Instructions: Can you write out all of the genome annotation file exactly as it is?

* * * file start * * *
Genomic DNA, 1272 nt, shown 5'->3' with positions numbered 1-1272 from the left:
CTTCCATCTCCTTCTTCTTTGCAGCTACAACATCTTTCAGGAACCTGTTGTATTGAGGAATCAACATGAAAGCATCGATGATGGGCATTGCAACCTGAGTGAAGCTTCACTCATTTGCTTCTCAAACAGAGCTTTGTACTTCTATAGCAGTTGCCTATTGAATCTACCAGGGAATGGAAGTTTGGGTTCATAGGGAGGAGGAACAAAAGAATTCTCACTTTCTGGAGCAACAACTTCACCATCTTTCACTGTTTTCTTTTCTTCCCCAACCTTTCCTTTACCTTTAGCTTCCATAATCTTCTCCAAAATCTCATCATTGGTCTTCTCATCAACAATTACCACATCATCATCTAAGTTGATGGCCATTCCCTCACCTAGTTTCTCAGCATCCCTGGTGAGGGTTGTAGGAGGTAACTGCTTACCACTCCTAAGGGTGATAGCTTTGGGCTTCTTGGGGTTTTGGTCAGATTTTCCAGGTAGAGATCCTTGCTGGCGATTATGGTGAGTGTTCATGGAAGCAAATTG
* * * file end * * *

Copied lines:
Genomic DNA, 1272 nt, shown 5'->3' with positions numbered 1-1272 from the left:
CTTCCATCTCCTTCTTCTTTGCAGCTACAACATCTTTCAGGAACCTGTTGTATTGAGGAATCAACATGAAAGCATCGATGATGGGCATTGCAACCTGAGTGAAGCTTCACTCATTTGCTTCTCAAACAGAGCTTTGTACTTCTATAGCAGTTGCCTATTGAATCTACCAGGGAATGGAAGTTTGGGTTCATAGGGAGGAGGAACAAAAGAATTCTCACTTTCTGGAGCAACAACTTCACCATCTTTCACTGTTTTCTTTTCTTCCCCAACCTTTCCTTTACCTTTAGCTTCCATAATCTTCTCCAAAATCTCATCATTGGTCTTCTCATCAACAATTACCACATCATCATCTAAGTTGATGGCCATTCCCTCACCTAGTTTCTCAGCATCCCTGGTGAGGGTTGTAGGAGGTAACTGCTTACCACTCCTAAGGGTGATAGCTTTGGGCTTCTTGGGGTTTTGGTCAGATTTTCCAGGTAGAGATCCTTGCTGGCGATTATGGTGAGTGTTCATGGAAGCAAATTG